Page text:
In essence, there are three live in care options you have when it comes to choosing a live in carer. The per week care live in cost may range between providers.
The care agencies to choose between are:
Many families start by looking for private carers independently, as previously this was the only way to source 24 hour per day home care provision.
Advertisements can sometimes be placed in local papers or online directories, and carers can also be found through word of mouth recommendations from friends.
Although this method allows you greater control, it is also very labour-intensive and time-consuming. It may take a while to find someone suitable for your health issues needs who charges within the per week budget you set out for your live in care cost.
Once you find someone right for your needs, you’ll need to interview them and ensure that they have been properly vetted. It is very important to approve them and check their background before they start working for the care recipient.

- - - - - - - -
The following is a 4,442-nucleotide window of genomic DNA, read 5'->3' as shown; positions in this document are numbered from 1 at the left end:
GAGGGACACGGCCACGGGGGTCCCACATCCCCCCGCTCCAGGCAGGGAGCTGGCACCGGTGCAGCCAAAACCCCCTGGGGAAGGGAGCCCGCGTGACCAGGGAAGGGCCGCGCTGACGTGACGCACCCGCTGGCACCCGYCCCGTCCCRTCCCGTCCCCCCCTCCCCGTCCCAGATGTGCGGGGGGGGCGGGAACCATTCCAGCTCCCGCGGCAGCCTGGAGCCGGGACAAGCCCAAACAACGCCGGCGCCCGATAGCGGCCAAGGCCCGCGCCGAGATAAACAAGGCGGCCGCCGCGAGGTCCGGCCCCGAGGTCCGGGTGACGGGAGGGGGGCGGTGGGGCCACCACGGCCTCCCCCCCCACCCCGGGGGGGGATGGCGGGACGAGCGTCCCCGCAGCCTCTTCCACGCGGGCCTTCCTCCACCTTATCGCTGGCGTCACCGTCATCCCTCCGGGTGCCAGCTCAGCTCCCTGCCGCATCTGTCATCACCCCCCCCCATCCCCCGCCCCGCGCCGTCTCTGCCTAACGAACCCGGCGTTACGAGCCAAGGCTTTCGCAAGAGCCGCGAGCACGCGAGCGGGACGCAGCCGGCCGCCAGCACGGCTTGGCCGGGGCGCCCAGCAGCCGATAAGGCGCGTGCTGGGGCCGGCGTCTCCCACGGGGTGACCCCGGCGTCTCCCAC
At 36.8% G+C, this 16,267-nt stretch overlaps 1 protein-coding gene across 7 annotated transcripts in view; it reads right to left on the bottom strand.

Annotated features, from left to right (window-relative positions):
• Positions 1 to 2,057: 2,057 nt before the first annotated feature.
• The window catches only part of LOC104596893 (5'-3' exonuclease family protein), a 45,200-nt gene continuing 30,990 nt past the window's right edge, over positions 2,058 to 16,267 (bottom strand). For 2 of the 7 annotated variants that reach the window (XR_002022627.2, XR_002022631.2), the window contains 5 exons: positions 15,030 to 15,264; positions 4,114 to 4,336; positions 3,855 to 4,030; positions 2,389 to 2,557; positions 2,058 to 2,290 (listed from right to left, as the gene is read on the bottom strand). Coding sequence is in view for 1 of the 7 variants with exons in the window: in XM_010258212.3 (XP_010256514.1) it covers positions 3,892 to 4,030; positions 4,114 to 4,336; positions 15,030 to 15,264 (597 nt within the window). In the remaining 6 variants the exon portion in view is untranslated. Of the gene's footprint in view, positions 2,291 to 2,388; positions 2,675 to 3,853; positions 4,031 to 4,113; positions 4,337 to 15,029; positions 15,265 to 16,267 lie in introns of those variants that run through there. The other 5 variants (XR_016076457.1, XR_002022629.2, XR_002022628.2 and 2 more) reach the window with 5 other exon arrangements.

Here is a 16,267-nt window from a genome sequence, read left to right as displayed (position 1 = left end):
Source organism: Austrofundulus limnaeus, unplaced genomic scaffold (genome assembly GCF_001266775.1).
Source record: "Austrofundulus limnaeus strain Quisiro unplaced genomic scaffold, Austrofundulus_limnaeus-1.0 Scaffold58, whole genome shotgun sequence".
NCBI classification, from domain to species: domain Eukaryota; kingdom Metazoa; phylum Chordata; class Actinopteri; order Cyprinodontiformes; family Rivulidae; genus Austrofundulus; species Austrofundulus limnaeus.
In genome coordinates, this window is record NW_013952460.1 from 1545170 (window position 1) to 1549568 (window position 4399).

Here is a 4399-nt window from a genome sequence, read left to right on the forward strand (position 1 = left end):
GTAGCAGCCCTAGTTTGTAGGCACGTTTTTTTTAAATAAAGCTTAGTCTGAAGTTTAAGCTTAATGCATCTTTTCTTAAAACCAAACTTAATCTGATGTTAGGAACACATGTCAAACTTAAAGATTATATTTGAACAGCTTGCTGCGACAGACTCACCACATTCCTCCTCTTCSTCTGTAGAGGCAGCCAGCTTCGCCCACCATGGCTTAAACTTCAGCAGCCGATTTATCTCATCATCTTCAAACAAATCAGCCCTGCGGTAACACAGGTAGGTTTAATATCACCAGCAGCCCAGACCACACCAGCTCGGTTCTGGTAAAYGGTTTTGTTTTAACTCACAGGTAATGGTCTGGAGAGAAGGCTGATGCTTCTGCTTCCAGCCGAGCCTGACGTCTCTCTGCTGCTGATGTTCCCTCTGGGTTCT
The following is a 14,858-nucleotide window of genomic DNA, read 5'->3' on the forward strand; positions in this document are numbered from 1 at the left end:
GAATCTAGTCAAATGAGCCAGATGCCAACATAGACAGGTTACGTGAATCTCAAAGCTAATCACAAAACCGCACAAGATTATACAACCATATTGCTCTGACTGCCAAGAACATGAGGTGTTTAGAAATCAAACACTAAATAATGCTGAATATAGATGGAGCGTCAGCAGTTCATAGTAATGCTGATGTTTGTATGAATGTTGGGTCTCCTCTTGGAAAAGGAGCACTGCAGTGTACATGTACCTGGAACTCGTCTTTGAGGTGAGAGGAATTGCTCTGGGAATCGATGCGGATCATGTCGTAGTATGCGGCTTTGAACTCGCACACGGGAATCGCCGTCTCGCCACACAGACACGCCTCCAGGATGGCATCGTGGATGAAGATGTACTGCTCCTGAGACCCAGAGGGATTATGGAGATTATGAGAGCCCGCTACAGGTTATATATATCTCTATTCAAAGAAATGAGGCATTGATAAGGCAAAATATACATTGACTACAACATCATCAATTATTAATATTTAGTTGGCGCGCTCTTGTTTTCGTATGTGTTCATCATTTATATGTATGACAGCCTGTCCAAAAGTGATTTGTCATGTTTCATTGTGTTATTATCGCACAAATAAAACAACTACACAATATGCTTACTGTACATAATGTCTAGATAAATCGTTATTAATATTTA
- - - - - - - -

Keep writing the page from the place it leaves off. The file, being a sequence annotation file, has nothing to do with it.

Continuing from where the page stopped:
When you source a live in carer independently, you’ll also be responsible for paying their wages and arranging shifts and rotas.
Understandably a lot of work, experience and know-how are required to ensure that you are matched to a carer who perfectly suits your needs. For this reason, agencies are regulated by the CQC (Care Quality Commission) and must employ workers who have been fully vetted and DBS checked to ensure that they can work with vulnerable people.